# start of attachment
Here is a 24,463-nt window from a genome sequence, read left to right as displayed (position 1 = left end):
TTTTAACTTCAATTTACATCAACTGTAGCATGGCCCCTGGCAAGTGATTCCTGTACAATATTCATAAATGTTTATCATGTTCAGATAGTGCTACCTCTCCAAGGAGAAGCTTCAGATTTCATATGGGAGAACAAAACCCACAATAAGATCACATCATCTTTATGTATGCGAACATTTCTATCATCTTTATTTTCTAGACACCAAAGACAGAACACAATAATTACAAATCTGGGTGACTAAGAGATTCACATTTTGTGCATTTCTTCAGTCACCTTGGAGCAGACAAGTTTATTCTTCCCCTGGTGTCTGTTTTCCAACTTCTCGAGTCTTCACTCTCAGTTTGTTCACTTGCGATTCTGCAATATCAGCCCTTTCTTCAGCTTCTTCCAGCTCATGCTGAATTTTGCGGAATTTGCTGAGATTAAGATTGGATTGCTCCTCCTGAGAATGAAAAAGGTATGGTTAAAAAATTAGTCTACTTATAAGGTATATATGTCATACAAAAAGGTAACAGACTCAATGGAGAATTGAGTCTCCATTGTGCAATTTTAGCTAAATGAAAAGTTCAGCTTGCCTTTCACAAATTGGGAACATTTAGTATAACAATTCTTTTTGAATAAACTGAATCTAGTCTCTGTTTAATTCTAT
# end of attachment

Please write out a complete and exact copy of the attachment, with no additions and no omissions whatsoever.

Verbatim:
Here is a 24,463-nt window from a genome sequence, read left to right as displayed (position 1 = left end):
TTTTAACTTCAATTTACATCAACTGTAGCATGGCCCCTGGCAAGTGATTCCTGTACAATATTCATAAATGTTTATCATGTTCAGATAGTGCTACCTCTCCAAGGAGAAGCTTCAGATTTCATATGGGAGAACAAAACCCACAATAAGATCACATCATCTTTATGTATGCGAACATTTCTATCATCTTTATTTTCTAGACACCAAAGACAGAACACAATAATTACAAATCTGGGTGACTAAGAGATTCACATTTTGTGCATTTCTTCAGTCACCTTGGAGCAGACAAGTTTATTCTTCCCCTGGTGTCTGTTTTCCAACTTCTCGAGTCTTCACTCTCAGTTTGTTCACTTGCGATTCTGCAATATCAGCCCTTTCTTCAGCTTCTTCCAGCTCATGCTGAATTTTGCGGAATTTGCTGAGATTAAGATTGGATTGCTCCTCCTGAGAATGAAAAAGGTATGGTTAAAAAATTAGTCTACTTATAAGGTATATATGTCATACAAAAAGGTAACAGACTCAATGGAGAATTGAGTCTCCATTGTGCAATTTTAGCTAAATGAAAAGTTCAGCTTGCCTTTCACAAATTGGGAACATTTAGTATAACAATTCTTTTTGAATAAACTGAATCTAGTCTCTGTTTAATTCTAT